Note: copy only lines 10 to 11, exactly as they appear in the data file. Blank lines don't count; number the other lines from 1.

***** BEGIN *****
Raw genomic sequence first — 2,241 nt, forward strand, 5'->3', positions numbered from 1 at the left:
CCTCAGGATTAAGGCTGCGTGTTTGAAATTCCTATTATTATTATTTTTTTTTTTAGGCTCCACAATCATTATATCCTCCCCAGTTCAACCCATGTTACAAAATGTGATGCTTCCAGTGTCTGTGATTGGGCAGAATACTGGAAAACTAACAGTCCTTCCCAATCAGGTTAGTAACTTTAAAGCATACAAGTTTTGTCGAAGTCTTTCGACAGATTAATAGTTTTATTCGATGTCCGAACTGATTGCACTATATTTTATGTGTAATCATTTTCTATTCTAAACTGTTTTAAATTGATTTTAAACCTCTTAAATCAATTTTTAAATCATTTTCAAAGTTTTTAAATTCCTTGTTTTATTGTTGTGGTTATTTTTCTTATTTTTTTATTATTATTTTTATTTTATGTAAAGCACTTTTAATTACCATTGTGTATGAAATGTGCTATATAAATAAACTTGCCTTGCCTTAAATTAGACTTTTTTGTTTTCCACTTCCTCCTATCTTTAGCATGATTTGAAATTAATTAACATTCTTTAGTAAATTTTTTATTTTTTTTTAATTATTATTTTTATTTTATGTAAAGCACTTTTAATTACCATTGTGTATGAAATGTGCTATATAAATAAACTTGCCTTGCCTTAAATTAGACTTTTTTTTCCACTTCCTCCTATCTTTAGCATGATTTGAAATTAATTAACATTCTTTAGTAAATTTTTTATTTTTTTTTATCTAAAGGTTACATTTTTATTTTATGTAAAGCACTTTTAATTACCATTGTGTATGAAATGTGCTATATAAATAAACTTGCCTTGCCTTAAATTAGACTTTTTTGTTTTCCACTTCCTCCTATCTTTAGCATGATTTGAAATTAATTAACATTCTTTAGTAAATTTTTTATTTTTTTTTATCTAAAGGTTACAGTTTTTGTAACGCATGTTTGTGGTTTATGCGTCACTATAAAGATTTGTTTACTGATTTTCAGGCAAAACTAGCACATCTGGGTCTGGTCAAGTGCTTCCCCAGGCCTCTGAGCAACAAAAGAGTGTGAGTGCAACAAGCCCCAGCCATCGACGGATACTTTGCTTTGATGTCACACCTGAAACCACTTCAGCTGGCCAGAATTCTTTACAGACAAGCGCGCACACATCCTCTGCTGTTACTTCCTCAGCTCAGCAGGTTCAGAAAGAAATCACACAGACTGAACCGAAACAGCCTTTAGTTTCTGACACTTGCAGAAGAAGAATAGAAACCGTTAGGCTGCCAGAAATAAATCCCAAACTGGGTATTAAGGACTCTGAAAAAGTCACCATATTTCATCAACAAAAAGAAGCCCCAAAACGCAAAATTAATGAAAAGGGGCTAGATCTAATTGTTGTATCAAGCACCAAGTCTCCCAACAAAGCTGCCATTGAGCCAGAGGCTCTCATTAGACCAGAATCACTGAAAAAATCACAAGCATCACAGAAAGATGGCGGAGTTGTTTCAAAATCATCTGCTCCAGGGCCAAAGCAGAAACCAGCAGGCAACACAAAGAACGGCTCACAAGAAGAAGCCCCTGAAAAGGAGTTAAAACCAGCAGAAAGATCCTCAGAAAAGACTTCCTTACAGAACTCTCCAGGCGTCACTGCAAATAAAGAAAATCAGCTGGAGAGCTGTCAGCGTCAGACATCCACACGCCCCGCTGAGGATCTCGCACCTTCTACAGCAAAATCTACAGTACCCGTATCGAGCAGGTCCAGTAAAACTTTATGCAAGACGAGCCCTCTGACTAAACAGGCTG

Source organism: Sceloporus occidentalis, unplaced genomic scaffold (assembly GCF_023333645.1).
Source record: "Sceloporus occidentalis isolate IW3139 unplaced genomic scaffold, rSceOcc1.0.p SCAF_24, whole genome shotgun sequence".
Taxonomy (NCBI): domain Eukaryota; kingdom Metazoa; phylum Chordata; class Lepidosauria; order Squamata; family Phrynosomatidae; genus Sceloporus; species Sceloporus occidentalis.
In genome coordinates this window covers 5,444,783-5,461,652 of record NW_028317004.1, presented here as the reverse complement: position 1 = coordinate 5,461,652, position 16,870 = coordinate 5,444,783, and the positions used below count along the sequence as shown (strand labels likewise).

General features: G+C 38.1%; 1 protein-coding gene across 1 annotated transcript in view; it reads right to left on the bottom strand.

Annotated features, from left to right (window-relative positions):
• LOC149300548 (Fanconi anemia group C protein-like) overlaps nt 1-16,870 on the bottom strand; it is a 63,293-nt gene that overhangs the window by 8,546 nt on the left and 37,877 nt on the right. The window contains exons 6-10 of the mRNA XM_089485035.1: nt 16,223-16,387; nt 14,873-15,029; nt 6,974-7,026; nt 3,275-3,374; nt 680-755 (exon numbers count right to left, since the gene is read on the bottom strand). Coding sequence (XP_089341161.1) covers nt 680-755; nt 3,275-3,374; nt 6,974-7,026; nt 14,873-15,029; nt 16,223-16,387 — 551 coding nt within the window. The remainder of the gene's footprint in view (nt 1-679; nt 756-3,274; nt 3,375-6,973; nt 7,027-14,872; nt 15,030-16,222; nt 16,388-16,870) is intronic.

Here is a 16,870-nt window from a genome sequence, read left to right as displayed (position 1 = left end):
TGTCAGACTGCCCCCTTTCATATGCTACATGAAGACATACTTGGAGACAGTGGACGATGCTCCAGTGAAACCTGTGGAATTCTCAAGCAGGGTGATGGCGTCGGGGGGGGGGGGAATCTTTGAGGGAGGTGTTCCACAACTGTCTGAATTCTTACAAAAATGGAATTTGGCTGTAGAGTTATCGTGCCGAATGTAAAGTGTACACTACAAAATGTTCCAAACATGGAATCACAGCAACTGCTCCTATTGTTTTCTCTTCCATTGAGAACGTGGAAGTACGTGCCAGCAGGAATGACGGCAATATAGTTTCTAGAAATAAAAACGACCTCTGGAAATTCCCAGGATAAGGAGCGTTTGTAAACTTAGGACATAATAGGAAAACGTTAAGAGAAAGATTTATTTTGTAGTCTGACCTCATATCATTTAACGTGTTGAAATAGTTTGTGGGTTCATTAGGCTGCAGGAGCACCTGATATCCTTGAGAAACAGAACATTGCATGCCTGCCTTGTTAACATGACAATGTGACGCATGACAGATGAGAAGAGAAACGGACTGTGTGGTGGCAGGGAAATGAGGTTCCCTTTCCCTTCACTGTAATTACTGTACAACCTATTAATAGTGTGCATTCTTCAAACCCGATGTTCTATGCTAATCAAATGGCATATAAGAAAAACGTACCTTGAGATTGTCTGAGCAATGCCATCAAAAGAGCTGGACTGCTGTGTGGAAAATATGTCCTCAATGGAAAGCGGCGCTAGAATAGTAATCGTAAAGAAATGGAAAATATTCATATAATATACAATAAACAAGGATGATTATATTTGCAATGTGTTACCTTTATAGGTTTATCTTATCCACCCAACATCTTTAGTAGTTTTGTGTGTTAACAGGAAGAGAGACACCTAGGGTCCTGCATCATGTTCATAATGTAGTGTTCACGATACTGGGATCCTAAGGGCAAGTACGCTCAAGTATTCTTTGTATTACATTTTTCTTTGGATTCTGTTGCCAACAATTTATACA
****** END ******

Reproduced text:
Here is a 16,870-nt window from a genome sequence, read left to right as displayed (position 1 = left end):
TGTCAGACTGCCCCCTTTCATATGCTACATGAAGACATACTTGGAGACAGTGGACGATGCTCCAGTGAAACCTGTGGAATTCTCAAGCAGGGTGATGGCGTCGGGGGGGGGGGGAATCTTTGAGGGAGGTGTTCCACAACTGTCTGAATTCTTACAAAAATGGAATTTGGCTGTAGAGTTATCGTGCCGAATGTAAAGTGTACACTACAAAATGTTCCAAACATGGAATCACAGCAACTGCTCCTATTGTTTTCTCTTCCATTGAGAACGTGGAAGTACGTGCCAGCAGGAATGACGGCAATATAGTTTCTAGAAATAAAAACGACCTCTGGAAATTCCCAGGATAAGGAGCGTTTGTAAACTTAGGACATAATAGGAAAACGTTAAGAGAAAGATTTATTTTGTAGTCTGACCTCATATCATTTAACGTGTTGAAATAGTTTGTGGGTTCATTAGGCTGCAGGAGCACCTGATATCCTTGAGAAACAGAACATTGCATGCCTGCCTTGTTAACATGACAATGTGACGCATGACAGATGAGAAGAGAAACGGACTGTGTGGTGGCAGGGAAATGAGGTTCCCTTTCCCTTCACTGTAATTACTGTACAACCTATTAATAGTGTGCATTCTTCAAACCCGATGTTCTATGCTAATCAAATGGCATATAAGAAAAACGTACCTTGAGATTGTCTGAGCAATGCCATCAAAAGAGCTGGACTGCTGTGTGGAAAATATGTCCTCAATGGAAAGCGGCGCTAGAATAGTAATCGTAAAGAAATGGAAAATATTCATATAATATACAATAAACAAGGATGATTATATTTGCAATGTGTTACCTTTATAGGTTTATCTTATCCACCCAACATCTTTAGTAGTTTTGTGTGTTAACAGGAAGAGAGACACCTAGGGTCCTGCATCATGTTCATAATGTAGTGTTCACGATACTGGGATCCTAAGGGCAAGTACGCTCAAGTATTCTTTGTATTACATTTTTCTTTGGATTCTGTTGCCAACAATTTATACA